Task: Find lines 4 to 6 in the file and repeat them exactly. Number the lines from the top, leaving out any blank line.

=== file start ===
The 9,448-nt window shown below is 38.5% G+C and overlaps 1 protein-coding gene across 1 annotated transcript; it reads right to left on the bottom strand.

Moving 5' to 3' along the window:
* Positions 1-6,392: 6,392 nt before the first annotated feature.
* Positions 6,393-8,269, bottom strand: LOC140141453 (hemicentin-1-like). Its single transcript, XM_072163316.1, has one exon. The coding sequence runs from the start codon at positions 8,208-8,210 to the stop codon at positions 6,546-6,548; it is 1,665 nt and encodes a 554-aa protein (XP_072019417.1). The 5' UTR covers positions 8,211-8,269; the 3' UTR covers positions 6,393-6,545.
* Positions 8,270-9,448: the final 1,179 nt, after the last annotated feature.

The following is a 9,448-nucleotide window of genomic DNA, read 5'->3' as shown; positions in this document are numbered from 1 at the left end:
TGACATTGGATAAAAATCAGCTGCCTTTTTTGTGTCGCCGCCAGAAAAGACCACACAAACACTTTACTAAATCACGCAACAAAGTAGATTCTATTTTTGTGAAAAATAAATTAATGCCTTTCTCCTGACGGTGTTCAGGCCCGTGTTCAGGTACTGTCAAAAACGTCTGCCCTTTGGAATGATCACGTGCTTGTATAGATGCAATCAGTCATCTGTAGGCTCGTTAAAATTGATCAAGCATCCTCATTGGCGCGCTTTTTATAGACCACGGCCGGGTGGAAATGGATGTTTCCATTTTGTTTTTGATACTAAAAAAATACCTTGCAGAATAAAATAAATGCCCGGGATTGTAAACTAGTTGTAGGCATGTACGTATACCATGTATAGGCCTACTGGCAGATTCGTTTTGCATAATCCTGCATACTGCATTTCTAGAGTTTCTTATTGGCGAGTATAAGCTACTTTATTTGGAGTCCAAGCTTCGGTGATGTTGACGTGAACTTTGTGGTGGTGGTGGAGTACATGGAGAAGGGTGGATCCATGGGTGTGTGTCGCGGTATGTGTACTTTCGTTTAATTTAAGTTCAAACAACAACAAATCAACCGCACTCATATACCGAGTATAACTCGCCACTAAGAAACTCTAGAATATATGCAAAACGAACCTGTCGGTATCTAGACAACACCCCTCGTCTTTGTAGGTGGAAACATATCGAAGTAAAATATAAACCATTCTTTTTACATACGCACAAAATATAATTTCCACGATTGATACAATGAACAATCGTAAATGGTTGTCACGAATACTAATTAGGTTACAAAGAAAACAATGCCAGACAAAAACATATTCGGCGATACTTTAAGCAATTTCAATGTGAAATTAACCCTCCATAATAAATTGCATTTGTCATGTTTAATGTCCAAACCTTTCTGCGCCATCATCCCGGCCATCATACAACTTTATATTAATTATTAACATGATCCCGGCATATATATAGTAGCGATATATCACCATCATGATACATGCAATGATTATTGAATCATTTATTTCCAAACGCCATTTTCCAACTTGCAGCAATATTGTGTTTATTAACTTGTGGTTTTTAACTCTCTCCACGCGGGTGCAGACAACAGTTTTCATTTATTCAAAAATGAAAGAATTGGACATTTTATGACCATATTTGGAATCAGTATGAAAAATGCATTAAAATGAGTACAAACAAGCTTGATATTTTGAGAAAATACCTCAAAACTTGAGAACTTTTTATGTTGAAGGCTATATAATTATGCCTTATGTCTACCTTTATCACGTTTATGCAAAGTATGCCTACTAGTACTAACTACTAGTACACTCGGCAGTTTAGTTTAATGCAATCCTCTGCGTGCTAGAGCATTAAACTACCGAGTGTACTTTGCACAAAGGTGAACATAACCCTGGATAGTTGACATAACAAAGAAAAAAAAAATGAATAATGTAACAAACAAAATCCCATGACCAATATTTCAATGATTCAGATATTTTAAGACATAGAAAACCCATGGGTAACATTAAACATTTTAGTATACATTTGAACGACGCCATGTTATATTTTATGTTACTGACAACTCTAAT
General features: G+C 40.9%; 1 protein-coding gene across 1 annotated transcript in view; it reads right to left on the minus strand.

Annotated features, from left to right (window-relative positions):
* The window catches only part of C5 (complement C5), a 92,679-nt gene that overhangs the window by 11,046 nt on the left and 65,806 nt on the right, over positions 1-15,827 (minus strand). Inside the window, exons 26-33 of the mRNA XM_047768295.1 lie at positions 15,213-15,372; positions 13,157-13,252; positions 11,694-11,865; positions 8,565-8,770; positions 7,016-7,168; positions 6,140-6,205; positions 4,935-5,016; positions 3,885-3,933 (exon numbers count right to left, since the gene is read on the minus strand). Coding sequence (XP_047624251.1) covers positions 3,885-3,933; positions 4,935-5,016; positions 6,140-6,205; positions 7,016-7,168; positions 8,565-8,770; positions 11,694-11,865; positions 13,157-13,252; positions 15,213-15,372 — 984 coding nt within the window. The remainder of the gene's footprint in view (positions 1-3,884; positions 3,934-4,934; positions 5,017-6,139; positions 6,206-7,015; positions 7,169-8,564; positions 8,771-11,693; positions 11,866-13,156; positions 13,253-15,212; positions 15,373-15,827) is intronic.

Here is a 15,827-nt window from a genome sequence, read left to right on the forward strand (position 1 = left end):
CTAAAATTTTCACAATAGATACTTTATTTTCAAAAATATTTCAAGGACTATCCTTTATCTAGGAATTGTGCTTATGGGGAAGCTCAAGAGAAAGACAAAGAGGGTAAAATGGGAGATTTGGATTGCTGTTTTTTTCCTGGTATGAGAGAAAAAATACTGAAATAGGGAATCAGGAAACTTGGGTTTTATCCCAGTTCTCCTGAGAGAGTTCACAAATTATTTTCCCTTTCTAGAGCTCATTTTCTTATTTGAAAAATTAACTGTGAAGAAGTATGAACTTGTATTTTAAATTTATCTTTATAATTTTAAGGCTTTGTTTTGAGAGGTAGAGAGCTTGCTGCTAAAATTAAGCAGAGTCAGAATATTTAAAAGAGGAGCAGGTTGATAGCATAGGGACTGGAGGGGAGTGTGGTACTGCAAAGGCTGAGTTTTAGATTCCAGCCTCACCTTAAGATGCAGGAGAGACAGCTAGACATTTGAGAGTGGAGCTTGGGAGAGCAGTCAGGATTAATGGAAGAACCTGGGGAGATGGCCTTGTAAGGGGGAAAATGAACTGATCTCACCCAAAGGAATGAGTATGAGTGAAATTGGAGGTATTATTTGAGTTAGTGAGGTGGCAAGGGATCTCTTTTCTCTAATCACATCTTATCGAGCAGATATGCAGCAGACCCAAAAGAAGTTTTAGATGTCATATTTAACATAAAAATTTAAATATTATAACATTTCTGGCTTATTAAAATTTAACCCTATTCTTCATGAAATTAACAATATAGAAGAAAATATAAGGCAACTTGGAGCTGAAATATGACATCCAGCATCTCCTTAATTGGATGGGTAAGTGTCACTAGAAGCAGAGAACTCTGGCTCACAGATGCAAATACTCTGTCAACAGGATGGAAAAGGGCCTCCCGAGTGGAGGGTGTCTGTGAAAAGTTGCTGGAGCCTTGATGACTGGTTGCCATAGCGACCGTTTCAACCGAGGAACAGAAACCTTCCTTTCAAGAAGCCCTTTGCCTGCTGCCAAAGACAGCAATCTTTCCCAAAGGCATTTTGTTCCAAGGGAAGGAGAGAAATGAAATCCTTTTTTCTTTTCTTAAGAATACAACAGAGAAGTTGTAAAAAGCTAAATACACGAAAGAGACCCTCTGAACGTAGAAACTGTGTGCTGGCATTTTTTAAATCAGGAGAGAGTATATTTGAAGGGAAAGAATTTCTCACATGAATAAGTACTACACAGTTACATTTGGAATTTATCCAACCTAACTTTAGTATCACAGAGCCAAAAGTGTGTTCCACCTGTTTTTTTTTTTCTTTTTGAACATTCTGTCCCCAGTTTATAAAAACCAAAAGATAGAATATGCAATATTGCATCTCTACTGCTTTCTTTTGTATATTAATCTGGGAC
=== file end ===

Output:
* Positions 6,393-8,269, bottom strand: LOC140141453 (hemicentin-1-like). Its single transcript, XM_072163316.1, has one exon. The coding sequence runs from the start codon at positions 8,208-8,210 to the stop codon at positions 6,546-6,548; it is 1,665 nt and encodes a 554-aa protein (XP_072019417.1). The 5' UTR covers positions 8,211-8,269; the 3' UTR covers positions 6,393-6,545.
* Positions 8,270-9,448: the final 1,179 nt, after the last annotated feature.

The following is a 9,448-nucleotide window of genomic DNA, read 5'->3' as shown; positions in this document are numbered from 1 at the left end: